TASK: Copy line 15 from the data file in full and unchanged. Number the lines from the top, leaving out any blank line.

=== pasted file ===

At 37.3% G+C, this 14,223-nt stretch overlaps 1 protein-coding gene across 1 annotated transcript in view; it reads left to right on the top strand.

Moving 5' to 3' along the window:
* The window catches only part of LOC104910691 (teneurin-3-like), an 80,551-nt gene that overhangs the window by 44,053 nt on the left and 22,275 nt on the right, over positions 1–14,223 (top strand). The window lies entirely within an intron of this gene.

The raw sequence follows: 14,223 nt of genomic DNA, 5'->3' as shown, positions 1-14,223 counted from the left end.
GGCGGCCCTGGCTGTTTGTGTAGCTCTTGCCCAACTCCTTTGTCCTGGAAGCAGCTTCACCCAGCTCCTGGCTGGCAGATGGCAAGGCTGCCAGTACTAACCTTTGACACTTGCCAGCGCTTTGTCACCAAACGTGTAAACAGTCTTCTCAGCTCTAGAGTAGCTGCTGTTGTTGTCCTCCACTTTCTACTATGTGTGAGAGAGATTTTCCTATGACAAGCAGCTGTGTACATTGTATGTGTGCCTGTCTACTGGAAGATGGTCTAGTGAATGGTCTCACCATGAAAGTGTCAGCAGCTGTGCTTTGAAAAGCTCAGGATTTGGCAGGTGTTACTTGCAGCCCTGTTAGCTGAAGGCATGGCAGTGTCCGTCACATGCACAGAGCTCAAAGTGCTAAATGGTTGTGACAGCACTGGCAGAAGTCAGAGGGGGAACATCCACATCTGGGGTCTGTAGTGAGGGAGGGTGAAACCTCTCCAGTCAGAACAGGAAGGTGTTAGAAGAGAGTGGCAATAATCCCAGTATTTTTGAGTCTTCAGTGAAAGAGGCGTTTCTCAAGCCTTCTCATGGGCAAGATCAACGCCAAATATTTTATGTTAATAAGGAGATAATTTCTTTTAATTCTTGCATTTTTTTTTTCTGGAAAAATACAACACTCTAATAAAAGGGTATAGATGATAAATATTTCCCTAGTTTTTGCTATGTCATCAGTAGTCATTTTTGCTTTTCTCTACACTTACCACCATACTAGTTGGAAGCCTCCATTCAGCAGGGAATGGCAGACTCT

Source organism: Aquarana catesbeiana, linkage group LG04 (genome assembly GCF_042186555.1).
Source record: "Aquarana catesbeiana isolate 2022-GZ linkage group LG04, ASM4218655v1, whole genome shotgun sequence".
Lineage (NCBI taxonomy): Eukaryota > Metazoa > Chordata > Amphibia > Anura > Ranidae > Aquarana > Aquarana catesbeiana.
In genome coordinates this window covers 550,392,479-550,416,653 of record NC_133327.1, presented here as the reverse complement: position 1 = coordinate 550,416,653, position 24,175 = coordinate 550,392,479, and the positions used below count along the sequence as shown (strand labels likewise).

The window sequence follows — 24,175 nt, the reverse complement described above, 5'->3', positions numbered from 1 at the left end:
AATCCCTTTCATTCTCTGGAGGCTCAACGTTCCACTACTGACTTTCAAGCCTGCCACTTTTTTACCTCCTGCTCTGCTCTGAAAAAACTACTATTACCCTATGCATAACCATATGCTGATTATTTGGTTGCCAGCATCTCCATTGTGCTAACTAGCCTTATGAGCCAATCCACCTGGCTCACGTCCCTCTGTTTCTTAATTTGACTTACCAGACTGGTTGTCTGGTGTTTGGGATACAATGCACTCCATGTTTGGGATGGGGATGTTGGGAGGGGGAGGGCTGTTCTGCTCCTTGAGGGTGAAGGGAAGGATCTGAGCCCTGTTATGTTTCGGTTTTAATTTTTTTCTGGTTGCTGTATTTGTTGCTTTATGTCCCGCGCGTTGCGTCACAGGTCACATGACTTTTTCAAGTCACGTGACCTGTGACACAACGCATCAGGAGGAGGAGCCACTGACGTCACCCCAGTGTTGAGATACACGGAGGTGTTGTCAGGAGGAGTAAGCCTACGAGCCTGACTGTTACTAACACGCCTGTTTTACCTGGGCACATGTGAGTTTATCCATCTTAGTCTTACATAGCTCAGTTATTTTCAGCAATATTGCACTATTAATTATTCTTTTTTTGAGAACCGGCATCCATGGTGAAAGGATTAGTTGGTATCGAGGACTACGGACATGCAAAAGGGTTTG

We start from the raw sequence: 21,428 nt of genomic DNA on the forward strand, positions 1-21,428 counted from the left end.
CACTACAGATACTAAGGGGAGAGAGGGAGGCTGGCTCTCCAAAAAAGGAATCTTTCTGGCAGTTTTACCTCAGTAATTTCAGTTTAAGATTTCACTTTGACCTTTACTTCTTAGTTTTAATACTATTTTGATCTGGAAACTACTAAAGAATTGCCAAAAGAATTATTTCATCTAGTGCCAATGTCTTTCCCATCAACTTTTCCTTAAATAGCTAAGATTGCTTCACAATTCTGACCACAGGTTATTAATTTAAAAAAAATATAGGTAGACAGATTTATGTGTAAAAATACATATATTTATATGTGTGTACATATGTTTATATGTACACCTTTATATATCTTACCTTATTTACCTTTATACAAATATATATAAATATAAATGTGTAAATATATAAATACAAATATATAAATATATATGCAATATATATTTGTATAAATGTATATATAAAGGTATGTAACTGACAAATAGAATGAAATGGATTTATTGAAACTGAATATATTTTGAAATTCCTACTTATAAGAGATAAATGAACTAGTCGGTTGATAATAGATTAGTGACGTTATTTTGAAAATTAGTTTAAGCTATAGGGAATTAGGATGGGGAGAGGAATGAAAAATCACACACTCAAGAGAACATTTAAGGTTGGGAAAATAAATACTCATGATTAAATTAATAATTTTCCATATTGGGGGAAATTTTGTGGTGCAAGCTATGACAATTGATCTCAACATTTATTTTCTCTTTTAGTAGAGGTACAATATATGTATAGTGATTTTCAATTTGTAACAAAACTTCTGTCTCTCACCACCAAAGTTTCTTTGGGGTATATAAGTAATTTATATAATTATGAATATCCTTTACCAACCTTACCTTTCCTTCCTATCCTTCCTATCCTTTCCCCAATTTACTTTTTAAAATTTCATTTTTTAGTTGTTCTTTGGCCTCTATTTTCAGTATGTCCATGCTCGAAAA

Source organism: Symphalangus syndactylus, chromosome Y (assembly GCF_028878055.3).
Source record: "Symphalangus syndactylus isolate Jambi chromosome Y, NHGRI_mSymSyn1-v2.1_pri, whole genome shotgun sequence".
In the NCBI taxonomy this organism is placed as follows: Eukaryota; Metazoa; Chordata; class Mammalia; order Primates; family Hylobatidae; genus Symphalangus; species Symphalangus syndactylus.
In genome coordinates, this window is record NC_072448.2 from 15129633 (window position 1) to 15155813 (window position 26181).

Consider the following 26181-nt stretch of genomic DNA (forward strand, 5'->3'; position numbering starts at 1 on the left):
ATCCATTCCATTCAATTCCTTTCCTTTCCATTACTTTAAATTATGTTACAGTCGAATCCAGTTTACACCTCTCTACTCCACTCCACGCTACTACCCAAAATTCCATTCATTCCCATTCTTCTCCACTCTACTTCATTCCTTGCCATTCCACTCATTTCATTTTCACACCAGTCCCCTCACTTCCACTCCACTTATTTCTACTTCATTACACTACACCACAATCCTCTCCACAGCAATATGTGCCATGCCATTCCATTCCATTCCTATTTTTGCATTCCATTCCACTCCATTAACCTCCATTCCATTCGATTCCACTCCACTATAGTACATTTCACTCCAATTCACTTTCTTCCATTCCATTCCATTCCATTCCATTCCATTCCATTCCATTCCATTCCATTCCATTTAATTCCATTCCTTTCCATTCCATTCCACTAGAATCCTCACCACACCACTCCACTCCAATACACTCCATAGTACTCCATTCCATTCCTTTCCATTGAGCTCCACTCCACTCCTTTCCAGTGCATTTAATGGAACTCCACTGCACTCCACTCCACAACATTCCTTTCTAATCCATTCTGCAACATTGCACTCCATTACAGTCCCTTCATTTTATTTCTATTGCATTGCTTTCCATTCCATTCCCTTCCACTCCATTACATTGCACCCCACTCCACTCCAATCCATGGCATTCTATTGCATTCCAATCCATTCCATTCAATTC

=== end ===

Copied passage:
Source record: "Symphalangus syndactylus isolate Jambi chromosome Y, NHGRI_mSymSyn1-v2.1_pri, whole genome shotgun sequence".